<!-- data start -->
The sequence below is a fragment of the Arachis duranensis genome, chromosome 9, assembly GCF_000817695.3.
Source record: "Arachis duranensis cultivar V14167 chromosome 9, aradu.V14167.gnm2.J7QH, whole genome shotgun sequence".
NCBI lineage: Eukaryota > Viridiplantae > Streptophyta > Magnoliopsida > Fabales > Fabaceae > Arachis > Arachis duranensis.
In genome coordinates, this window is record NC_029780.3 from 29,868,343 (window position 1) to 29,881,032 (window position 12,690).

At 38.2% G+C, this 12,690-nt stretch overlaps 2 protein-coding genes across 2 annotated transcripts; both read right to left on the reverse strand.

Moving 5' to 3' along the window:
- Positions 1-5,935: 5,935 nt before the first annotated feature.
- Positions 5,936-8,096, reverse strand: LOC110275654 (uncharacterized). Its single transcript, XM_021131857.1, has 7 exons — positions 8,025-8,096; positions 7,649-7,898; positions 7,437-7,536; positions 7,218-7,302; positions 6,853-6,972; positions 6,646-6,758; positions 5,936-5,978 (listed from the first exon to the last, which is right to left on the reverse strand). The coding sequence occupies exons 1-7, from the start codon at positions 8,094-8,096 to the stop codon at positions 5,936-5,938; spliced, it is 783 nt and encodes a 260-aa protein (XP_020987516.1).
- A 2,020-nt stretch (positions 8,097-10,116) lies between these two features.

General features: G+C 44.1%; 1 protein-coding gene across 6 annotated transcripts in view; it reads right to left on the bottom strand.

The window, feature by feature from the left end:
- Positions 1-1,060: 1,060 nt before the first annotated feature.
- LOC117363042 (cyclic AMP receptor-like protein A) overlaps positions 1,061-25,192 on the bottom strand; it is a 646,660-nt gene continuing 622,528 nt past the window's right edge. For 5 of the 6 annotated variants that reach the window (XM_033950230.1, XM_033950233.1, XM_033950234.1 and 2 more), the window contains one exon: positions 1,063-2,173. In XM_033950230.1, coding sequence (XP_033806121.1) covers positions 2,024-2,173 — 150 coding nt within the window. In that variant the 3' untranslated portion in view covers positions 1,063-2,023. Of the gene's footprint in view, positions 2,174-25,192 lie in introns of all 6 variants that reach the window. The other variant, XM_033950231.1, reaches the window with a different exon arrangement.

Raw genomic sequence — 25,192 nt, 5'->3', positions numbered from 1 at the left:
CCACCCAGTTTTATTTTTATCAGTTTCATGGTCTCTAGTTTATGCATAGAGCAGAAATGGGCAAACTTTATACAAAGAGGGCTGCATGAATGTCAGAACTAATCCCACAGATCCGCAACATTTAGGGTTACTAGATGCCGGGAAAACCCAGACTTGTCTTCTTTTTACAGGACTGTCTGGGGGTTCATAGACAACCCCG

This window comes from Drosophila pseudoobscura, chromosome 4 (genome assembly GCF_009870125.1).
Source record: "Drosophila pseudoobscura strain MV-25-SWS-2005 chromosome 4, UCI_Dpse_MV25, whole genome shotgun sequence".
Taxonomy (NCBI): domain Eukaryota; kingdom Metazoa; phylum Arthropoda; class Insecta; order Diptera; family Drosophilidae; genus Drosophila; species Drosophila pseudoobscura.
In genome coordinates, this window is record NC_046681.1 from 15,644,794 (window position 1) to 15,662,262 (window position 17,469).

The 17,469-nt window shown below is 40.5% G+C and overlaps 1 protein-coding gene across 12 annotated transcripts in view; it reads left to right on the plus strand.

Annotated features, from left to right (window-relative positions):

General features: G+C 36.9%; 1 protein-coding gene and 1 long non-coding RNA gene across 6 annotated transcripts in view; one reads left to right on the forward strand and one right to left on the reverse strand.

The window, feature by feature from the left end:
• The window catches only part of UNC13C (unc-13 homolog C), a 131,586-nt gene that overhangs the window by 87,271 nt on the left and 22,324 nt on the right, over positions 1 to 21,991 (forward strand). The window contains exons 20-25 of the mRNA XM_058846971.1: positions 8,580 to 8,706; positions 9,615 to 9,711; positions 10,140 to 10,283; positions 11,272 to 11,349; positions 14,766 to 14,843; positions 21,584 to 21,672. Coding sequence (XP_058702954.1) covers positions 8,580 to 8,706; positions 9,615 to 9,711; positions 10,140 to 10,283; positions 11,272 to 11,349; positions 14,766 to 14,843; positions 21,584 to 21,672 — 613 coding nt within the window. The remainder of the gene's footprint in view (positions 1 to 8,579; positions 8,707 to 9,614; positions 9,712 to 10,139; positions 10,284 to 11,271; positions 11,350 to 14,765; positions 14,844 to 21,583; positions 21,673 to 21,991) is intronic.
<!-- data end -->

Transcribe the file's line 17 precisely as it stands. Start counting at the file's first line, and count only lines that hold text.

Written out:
Source record: "Drosophila pseudoobscura strain MV-25-SWS-2005 chromosome 4, UCI_Dpse_MV25, whole genome shotgun sequence".